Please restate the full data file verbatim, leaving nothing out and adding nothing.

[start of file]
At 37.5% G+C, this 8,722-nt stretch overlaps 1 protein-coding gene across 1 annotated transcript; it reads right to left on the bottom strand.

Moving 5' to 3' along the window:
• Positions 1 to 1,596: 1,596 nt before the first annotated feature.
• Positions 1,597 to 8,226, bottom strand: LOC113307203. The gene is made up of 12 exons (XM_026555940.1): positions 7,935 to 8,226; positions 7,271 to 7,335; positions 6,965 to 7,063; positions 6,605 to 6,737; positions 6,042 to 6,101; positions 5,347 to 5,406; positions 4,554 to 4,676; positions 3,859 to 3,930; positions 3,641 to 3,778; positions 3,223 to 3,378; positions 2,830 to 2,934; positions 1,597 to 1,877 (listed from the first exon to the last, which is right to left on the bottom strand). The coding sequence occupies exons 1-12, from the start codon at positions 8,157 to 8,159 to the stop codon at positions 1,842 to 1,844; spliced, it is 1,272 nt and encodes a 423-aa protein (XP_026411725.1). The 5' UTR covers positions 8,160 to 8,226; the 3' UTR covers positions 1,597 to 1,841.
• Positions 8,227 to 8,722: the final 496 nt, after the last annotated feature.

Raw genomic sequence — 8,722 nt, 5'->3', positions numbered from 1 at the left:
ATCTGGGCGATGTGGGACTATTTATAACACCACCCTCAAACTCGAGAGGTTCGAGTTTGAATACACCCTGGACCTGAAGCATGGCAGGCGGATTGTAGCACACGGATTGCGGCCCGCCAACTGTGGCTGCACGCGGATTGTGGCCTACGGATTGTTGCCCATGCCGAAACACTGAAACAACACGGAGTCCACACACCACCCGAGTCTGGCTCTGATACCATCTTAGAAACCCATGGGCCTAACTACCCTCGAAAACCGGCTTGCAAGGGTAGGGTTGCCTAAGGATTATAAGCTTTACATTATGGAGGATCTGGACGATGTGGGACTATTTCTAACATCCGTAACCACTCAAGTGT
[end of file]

At 37.5% G+C, this 8,722-nt stretch overlaps 1 protein-coding gene across 1 annotated transcript; it reads right to left on the bottom strand.

Moving 5' to 3' along the window:
• Positions 1 to 1,596: 1,596 nt before the first annotated feature.
• Positions 1,597 to 8,226, bottom strand: LOC113307203. The gene is made up of 12 exons (XM_026555940.1): positions 7,935 to 8,226; positions 7,271 to 7,335; positions 6,965 to 7,063; positions 6,605 to 6,737; positions 6,042 to 6,101; positions 5,347 to 5,406; positions 4,554 to 4,676; positions 3,859 to 3,930; positions 3,641 to 3,778; positions 3,223 to 3,378; positions 2,830 to 2,934; positions 1,597 to 1,877 (listed from the first exon to the last, which is right to left on the bottom strand). The coding sequence occupies exons 1-12, from the start codon at positions 8,157 to 8,159 to the stop codon at positions 1,842 to 1,844; spliced, it is 1,272 nt and encodes a 423-aa protein (XP_026411725.1). The 5' UTR covers positions 8,160 to 8,226; the 3' UTR covers positions 1,597 to 1,841.
• Positions 8,227 to 8,722: the final 496 nt, after the last annotated feature.

Raw genomic sequence — 8,722 nt, 5'->3', positions numbered from 1 at the left:
ATCTGGGCGATGTGGGACTATTTATAACACCACCCTCAAACTCGAGAGGTTCGAGTTTGAATACACCCTGGACCTGAAGCATGGCAGGCGGATTGTAGCACACGGATTGCGGCCCGCCAACTGTGGCTGCACGCGGATTGTGGCCTACGGATTGTTGCCCATGCCGAAACACTGAAACAACACGGAGTCCACACACCACCCGAGTCTGGCTCTGATACCATCTTAGAAACCCATGGGCCTAACTACCCTCGAAAACCGGCTTGCAAGGGTAGGGTTGCCTAAGGATTATAAGCTTTACATTATGGAGGATCTGGACGATGTGGGACTATTTCTAACATCCGTAACCACTCAAGTGT